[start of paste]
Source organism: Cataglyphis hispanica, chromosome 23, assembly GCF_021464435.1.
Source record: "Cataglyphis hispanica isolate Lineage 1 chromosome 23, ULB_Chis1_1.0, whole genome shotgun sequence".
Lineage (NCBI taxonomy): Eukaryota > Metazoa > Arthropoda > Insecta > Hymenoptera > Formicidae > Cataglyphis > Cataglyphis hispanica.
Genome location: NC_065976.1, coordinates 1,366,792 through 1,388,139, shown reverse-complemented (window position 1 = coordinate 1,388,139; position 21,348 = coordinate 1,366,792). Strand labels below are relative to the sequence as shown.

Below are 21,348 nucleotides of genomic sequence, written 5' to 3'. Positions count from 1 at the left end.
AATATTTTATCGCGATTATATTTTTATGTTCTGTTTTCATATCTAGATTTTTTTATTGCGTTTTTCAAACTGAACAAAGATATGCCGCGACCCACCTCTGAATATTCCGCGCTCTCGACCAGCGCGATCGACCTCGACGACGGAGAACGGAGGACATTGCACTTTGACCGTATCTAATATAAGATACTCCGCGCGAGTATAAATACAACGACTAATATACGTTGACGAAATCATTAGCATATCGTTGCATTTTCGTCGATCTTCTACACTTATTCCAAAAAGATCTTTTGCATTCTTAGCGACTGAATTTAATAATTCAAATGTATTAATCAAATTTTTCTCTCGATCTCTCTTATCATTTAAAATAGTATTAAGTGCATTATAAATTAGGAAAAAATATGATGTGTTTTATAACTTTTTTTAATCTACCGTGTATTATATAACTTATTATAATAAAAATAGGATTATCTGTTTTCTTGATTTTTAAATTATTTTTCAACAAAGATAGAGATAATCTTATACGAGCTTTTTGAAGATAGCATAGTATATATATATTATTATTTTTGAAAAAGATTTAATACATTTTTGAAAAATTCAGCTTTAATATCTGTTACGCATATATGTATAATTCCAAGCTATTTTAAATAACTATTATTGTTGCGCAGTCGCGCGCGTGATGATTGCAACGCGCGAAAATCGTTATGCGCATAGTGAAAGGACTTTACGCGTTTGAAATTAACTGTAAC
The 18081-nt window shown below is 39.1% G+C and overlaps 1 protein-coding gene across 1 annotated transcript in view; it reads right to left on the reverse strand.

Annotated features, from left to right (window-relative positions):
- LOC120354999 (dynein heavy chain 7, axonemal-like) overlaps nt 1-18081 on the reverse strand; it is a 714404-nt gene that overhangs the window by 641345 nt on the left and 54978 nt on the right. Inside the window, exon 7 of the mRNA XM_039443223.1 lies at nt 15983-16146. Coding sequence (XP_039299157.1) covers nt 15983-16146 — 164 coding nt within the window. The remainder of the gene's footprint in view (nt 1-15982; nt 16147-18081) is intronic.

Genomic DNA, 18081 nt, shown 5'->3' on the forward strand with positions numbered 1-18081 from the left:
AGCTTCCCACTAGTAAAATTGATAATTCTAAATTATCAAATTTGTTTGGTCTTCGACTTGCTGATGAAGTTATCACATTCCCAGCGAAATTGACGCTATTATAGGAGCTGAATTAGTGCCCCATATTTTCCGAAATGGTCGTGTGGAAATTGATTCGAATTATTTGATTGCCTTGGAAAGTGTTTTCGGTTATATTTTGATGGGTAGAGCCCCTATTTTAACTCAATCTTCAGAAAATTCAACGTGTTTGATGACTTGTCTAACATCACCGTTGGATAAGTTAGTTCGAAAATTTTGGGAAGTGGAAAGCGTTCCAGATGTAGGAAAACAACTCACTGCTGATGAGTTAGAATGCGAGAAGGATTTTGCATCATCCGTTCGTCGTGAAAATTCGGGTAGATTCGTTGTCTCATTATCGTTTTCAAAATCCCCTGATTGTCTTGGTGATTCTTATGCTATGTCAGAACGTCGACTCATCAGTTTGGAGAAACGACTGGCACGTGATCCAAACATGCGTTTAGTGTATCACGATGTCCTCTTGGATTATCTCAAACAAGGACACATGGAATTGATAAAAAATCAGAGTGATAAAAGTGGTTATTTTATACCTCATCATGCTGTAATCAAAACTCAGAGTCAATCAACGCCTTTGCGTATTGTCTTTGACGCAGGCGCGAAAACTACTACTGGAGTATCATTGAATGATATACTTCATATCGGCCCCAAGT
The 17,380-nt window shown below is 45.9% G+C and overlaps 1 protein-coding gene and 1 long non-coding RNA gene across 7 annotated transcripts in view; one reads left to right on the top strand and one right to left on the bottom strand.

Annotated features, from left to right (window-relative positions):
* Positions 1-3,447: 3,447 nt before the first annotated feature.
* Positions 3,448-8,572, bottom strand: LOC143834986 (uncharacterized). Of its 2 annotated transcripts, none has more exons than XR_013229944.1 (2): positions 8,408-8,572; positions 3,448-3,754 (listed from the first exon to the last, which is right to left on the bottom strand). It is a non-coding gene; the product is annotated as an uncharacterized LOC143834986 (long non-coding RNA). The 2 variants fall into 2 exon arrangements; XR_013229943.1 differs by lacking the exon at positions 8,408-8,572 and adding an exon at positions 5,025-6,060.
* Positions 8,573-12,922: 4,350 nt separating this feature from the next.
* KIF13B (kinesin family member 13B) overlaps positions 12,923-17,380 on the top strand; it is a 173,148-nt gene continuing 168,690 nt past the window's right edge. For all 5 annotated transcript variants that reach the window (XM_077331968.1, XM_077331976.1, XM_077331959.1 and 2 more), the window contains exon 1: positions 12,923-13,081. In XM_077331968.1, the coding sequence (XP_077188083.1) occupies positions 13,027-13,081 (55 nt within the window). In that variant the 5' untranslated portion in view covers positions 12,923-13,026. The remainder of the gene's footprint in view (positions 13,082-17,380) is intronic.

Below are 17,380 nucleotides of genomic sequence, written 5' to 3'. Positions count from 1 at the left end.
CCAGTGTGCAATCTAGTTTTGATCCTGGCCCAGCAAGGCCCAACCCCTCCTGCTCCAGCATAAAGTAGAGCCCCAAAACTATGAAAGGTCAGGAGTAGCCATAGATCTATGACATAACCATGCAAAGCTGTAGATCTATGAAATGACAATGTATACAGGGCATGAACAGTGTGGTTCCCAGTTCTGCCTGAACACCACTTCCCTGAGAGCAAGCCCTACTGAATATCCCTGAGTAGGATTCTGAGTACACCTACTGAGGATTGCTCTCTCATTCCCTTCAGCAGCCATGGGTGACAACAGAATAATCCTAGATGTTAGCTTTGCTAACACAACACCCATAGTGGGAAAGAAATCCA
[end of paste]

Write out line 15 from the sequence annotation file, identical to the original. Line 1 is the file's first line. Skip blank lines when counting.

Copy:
* Positions 3,448-8,572, bottom strand: LOC143834986 (uncharacterized). Of its 2 annotated transcripts, none has more exons than XR_013229944.1 (2): positions 8,408-8,572; positions 3,448-3,754 (listed from the first exon to the last, which is right to left on the bottom strand). It is a non-coding gene; the product is annotated as an uncharacterized LOC143834986 (long non-coding RNA). The 2 variants fall into 2 exon arrangements; XR_013229943.1 differs by lacking the exon at positions 8,408-8,572 and adding an exon at positions 5,025-6,060.